Ore. Judge Tosses Bid to Stop Homeless Camping

     PORTLAND, Ore. (CN) — A judge granted the city of Portland’s request to dismiss a lawsuit over its policy of allowing homeless people to camp on public property, but gave the plaintiffs time to amend their complaint.
     The city argued that the claims brought a group of local neighborhood associations and businesses raise political questions that cannot be resolved by a court.
     Rising housing costs in Portland and other factors have led to a proliferation of homeless camps throughout the city, both officially sanctioned and otherwise.
     The Portland City Council declared a housing emergency in October 2015, leading to new rules on homeless camps and sleeping on sidewalks.
     In response to the emergency, Mayor Charlie Hales issued a policy this past February allowing people to sleep on public sidewalks in sleeping bags and permitting organized encampments under certain conditions.
     The city allows six or fewer people to sleep in one place, and in homeless camps that are sanctioned by the city. City-sanctioned camps require a “camp host” picked by the city, and bathrooms and sanitation.
     Hales said in January that the change was “a deliberate transition from playing whack-a-mole from having sweeps all the time.”
     Many of the homeless camps are near parks and under bridges. This upsets nearby business owners and residents.
     Led by the Building Owners and Managers Association of Oregon, seven neighborhood associations, businesses and civic groups sued Hales and the city in Multnomah County Court to annul the camping policy.
     Hales and the city moved to dismiss the complaint, which Judge Marilyn Litzenberger granted Wednesday after hearing arguments from both sides.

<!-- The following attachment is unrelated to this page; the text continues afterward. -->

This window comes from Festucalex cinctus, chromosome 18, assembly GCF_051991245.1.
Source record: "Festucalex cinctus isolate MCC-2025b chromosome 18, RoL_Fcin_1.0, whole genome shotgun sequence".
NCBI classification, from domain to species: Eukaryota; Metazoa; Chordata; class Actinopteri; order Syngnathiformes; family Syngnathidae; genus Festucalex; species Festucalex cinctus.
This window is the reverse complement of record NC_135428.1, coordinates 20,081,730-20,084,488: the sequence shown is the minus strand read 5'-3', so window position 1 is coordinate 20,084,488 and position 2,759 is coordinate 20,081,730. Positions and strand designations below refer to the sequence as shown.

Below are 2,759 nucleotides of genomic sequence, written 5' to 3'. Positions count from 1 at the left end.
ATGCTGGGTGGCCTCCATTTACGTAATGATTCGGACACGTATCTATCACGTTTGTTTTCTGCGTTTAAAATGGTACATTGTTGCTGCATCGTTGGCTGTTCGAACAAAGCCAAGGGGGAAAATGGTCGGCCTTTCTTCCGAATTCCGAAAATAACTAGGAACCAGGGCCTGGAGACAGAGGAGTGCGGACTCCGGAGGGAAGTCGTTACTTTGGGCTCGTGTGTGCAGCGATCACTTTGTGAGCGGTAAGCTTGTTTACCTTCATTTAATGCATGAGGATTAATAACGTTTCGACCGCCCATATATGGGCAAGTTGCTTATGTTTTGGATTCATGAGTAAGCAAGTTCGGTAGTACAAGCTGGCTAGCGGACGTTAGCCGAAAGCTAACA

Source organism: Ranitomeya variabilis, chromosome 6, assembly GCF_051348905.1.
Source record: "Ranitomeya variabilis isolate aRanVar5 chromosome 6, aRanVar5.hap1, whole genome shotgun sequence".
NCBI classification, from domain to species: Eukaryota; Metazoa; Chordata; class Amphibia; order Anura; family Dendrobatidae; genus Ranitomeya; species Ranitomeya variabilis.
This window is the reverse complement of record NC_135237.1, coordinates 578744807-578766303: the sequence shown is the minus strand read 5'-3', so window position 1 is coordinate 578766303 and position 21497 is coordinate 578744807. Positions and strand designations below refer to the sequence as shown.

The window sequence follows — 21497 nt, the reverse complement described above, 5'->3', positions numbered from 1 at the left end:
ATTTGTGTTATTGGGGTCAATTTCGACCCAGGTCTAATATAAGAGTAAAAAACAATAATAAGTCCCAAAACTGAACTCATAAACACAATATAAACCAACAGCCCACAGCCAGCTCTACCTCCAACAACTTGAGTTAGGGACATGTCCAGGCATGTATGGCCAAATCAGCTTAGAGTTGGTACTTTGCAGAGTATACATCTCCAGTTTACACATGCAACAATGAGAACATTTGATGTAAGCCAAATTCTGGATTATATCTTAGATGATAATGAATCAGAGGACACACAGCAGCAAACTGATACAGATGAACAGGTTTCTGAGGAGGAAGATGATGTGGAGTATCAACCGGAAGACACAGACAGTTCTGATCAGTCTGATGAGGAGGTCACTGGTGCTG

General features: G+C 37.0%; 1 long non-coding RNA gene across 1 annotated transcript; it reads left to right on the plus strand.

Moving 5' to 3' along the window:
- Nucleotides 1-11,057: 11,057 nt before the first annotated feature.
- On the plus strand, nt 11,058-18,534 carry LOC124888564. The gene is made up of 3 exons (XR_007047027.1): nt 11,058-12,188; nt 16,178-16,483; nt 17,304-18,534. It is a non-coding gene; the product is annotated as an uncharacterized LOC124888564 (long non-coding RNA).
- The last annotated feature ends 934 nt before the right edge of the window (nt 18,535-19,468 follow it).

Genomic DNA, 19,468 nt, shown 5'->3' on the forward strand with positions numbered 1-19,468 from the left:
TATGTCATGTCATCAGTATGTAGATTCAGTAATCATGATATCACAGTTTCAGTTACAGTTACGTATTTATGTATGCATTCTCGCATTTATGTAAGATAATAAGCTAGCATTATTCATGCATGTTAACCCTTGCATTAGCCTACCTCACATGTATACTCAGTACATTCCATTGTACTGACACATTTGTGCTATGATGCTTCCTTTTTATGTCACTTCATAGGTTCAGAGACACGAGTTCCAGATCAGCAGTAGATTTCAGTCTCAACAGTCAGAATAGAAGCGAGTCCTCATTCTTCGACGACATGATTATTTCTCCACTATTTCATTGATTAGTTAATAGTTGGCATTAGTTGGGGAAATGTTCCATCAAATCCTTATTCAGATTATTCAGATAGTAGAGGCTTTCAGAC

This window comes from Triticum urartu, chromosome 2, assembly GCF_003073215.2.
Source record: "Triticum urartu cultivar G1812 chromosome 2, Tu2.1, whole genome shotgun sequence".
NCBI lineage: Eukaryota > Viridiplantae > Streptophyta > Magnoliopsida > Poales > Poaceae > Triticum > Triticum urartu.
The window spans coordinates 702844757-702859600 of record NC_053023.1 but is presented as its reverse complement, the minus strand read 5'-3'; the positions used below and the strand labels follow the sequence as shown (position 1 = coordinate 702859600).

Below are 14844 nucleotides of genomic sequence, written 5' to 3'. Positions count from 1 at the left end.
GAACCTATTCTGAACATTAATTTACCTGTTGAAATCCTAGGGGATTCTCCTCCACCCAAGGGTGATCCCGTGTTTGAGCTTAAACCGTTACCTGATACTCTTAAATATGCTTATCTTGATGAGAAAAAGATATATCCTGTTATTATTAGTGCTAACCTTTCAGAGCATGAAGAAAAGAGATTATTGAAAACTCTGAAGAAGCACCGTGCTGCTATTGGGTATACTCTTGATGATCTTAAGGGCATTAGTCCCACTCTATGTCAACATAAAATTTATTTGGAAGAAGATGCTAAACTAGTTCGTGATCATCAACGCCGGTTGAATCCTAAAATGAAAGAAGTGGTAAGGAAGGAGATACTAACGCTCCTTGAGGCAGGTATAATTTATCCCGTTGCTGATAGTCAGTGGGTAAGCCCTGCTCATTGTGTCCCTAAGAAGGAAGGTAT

The homelessness problem in Portland is a political matter, the city’s attorney Harry Auerbach told the court. “It’s not a question that’s amenable to suit.”
     Auerbach also argued that the plaintiffs couldn’t prove a “present or real probable injury” for their declaratory judgment request.
     “They’re asking you to simply say the policy is no good, but not to change anything that happens on the ground,” Auerbach said. “In that context, this court’s decision could have no impact on any of their rights, status or legal interest.”
     Arguing for the plaintiffs, attorney Paul Conable said, “What we requested is simply for you to declare that this policy is unlawful. Were you to do that, our lawsuit would disappear.”
     Conable said he and his clients chose “not to wave the bloody shirt” regarding the actual conditions of homeless encampments and their surroundings.
     “We wanted to make it clear that the focus of this case is not on punishing people who, frequently through no fault of their own, are living on the street,” Conable said.
     The plaintiffs have more evidence to present in an amended complaint, Conable said, “in the kind of detail that anyone who’s been living in the city of Portland for the last six months has probably experienced firsthand.”
     In rebuttal, Auerbach said, “There’s no doubt that the effects of people trying to live on the streets do have impacts on other people. But that’s not the question. The question is whether the mayor’s policy has changed the status quo to the detriment of the plaintiffs.”
     Litzenberger granted the city’s motion to dismiss and gave the plaintiffs 10 days to file an amended complaint with more specific details. She asked the parties to confer about what should be added to the new complaint.

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